Syria, Al-Ghutah : A woman and her children run for cover following reported air strikes by regime forces on  the Kafr Batna town in the rebel-held Eastern Ghouta area, on the outskirts of the capital Damascus, on February 12, 2016. / AFP / AMER ALMOHIBANY                        

anonymous asked:

hi! so i finished most of my nanowrimo novel but i'm really struggling with the ending now. i had an outline when i started but the novel has changed so much as i wrote that the ending i had originally doesn't really fit and i almost feel like my conflict has no real solution now. i've tried giving my novel space and i still feel just as lost. any advice to solving a conflict that seems unsolvable? thanks!

Hi! That’s actually a problem that a lot of writers have at some point in their career, so try not to feel too bad about it, okay?

There are a lot of different types of conflicts, but they can be boiled down into three categories: person vs. person, person vs. nature, and person vs. self.

What is it about the conflict that has caused it to have no real solution? Is it that a character has changed too much? If so, can you add a different character to fill that same role?

Has the environment changed too much? If so, you might be writing a different story altogether! If you’re trying to write, say, a Hunger Games fanfic, and you somehow end up in the world of the Jetsons, it could really tear up your entire concept. How can you bring it back to the original location? Can you break the story into pieces where they go back to where they should be?

If the government is involved in your plot, perhaps you could have someone new take over–violently.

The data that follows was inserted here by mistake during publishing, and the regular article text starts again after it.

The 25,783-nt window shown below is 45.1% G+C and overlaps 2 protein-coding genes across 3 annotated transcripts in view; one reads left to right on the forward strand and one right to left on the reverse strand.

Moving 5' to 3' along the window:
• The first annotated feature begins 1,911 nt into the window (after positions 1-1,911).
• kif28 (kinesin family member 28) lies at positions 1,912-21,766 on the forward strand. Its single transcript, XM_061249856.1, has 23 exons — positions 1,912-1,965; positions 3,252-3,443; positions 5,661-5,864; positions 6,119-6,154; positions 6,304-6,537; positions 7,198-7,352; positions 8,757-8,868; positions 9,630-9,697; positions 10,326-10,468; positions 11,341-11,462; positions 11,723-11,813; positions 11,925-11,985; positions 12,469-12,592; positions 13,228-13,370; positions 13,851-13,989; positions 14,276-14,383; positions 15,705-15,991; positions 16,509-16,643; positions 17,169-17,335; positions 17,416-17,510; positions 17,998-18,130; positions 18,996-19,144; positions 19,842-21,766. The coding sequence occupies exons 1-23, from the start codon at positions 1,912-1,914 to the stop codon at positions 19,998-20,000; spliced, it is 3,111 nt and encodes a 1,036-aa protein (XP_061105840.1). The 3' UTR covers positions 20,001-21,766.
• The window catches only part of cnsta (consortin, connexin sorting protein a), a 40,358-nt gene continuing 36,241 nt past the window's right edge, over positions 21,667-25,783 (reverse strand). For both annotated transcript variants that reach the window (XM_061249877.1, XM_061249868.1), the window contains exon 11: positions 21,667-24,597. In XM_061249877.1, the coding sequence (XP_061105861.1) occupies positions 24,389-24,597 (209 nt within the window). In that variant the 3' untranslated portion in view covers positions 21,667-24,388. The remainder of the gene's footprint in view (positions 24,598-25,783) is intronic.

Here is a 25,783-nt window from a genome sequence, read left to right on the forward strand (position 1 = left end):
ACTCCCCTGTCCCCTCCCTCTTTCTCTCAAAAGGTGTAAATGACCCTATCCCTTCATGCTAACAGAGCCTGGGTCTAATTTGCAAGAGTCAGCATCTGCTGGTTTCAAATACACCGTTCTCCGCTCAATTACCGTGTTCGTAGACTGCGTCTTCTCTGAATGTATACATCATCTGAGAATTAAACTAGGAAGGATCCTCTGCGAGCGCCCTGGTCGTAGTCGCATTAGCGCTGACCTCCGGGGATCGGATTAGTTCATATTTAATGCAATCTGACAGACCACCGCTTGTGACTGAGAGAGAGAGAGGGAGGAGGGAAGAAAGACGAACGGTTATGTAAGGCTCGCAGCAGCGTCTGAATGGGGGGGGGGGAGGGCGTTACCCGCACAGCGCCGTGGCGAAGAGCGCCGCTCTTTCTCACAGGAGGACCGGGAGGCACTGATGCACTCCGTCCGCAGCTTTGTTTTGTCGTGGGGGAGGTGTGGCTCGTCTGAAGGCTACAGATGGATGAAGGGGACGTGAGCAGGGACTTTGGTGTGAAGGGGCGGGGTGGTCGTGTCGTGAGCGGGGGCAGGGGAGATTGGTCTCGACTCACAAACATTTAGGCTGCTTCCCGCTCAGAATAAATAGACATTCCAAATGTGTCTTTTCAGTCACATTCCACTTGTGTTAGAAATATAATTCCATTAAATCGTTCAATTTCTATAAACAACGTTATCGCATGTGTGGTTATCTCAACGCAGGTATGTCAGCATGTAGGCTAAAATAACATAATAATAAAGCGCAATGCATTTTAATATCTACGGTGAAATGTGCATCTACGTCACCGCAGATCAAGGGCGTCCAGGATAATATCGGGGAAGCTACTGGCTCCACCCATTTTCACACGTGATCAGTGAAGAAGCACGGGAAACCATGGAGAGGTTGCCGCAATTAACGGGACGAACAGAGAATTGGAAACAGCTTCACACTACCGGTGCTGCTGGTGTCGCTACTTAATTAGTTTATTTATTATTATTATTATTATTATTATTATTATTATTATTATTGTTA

And if it’s person vs. self, then you need to take the time to understand why that conflict doesn’t work anymore. Did they solve a problem too early on? Does the final battle rely on them having a weakness that has already been resolved?

I think what would help is to do what cheaters do when they can’t figure out those little mazes on the backs of children’s menus: start from the end.

This is actually a great technique that I used when I was teaching. It’s called “scaffolding.”

If you’re not sure why, pull up some pictures of scaffolding and humor me, all right?

When you are building, say, a skyscraper, you need to have scaffolding, right? You have to create a net of scaffolding that supports the building. If you don’t know what the building will look like when it’s complete, the scaffolding would be all out of place and wouldn’t end up keeping the building together.

To do scaffolding, all you have to do is work backwards. Pick precisely what you want the ending to be. If you can’t do that, make a list of no more than 3 endings that would be acceptable to you.

Then, ask yourself, “How do we get here?”

If the conflict needs to be resolved by someone who has a certain magical ability, then you need to ask yourself how a person with that ability could find themselves at that crucial point.

Maybe it’s unrealistic. So you have to come up with a bunch of different plot points to get them there.

Maybe your magician has ADHD and keeps getting distracted from their destination. So introduce a character who helps them keep focus.

How would that character end up in the same place as the magician?

If this sounds too confusing, then I think you need to evaluate your characters more! If you understand your characters really well, you’ll immediately see the answer to my questions as you read them.

So I’ve collected some relevant posts from my archive that may help you out. It really depends on what type of conflict you’re trying to solve, so if you feel like these resources don’t help, send me another message asking something more specific so I can help further. :)

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Read the full story here.

We used to laugh at our small selves, saying that I was a bad girl trying to be good and that he was a good boy trying to be bad. Through the years these roles would reverse, then reverse again, until we came to accept our dual natures. We contained opposing principles, light and dark.
—  Patti Smith, Just Kids

“It is the most effective system we have discovered to enable people who hate one another to deal with one another and help one another.”

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